On this steamy August afternoon in mid-Missouri the temperature and humidity are both stuck at 95—it’s a wonder anyone can move at all. Yet the moment Ozark Air Lines Flight 111 from Chicago’s Midway Airport touches down at Columbia Regional Airport, there’s Brad Fraizer looking cool as a cucumber, and he’s in a hurry.
Dressed in a crisp white shirt, black slacks, banker’s shoes, and tie, Fraizer doesn’t even seem to be perspiring as he and his crew of one begin their 20-minute round of duties: stocking the galley, dumping the lavatory, loading luggage, swabbing the windshield, and boarding passengers. He’s too focused to sweat the weather. Fraizer is director of airport operations at Ozark, a year-old startup with a more-than-50- year-old name and, according to more than a few passengers, an inherited legacy of friendly Midwestern service.
But now there’s a problem in the cabin, a bit of a passengers’ revolt aboard the new 32-seat Fairchild Dornier 328JET. The flight attendant has opened the door and deployed the steps, but no one is getting up from the seats.
“I don't want to get off,” sighs lanky Ron Watts, who has just returned home to Columbia with his wife, Teri. He’s enjoying the air-conditioned chill, the expanse of legroom, and his wide leather seat, even the new car smell of the interior of the new jetliner. Ozark has just become his airline of choice, and he wants to linger for a few more minutes in the unfamiliar luxury.
Across the aisle Michael Shirk is smiling as he gathers up some papers. As chairman of Columbia’s Chamber of Commerce, Shirk was one of the city’s business leaders who worked to get funding for the airport improvements that were necessary before Ozark Air Lines could begin operations last year. For Shirk—as for much of Columbia’s business community—Ozark’s success in the years to come will be important in helping the region grow.
Inside the low-slung brick terminal, big John Evans, Ozark’s manager of sales and marketing, is critically eyeing a plate of doughnuts and flask of coffee set out near the ticket counter. It’s a homey touch, but that’s okay. He wants the new Ozark Air Lines to be homey too, just like the airline of the same name that folded in 1986. Evans should know: He’s the only current employee who worked for the old Ozark a quarter-century ago, and having a chance to work for the new Ozark is a dream come true.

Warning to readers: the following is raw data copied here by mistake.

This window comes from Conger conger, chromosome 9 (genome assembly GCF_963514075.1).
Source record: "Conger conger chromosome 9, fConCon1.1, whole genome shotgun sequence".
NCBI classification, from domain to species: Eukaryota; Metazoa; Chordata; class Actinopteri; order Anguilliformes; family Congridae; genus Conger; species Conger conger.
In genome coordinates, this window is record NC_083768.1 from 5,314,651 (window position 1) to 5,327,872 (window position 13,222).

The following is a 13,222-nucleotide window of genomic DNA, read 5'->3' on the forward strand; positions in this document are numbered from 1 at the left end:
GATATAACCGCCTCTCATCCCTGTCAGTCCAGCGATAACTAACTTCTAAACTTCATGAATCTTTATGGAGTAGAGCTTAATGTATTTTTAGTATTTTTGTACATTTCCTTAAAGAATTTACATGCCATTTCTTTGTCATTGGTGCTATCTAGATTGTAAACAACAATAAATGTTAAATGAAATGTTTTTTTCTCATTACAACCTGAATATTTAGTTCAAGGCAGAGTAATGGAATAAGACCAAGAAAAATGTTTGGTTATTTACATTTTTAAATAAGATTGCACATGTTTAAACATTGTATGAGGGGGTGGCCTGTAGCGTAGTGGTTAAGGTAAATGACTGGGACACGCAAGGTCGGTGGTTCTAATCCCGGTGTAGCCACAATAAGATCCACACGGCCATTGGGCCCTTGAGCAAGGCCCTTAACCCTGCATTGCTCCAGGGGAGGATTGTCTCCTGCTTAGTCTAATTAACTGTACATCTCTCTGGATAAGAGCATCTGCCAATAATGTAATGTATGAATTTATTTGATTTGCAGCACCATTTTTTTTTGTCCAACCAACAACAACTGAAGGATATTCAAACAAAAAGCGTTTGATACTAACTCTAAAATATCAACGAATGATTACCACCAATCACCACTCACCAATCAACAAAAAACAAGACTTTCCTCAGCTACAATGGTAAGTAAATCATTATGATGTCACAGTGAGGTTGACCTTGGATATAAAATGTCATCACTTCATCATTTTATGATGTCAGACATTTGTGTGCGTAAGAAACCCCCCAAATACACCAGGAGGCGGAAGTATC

“February 21 [the date of the new airline’s first flight] was probably the most exciting day of my life,” says Evans. “I know that sounds silly, but to see those green and white swallows [the Ozark logo] flying again…. You know, they stand for the swallows of Capistrano, and they’re on time.”
The genial gray-haired Evans grew up in Atlanta as the son of an Eastern Airlines pilot. Evans himself wanted to follow in his father’s footsteps, but his poor eyesight prevented that, so he became an Eastern ticket agent in the early 1970s—just in time to get furloughed. He went back to school at Embry-Riddle Aeronautical University in Daytona Beach and in 1976 was hired by Ozark as a station agent in Clarksville, Tennessee. He was devastated when he heard whispered reports that the airline was about to be bought by TWA. He could have stayed with TWA, but would have had to relocate and derail his wife’s career.
“[The old Ozark] was small enough that the people cared,” Evans says. “If I had a problem with a customer, a travel agent, I could pick up the phone and talk to the president of the company and he would take care of it. We were a safe carrier, it had a good reputation, it was profitable,” Evans says. “People come in and say they remember the old Ozark.”
Ozark also prided itself on its inflight service, which included food served from restaurants around the country and an extensive wine list on select flights. But the airline wasn’t always high-brow. “For lunch it might be a hoagie and Mateus,” Evans says.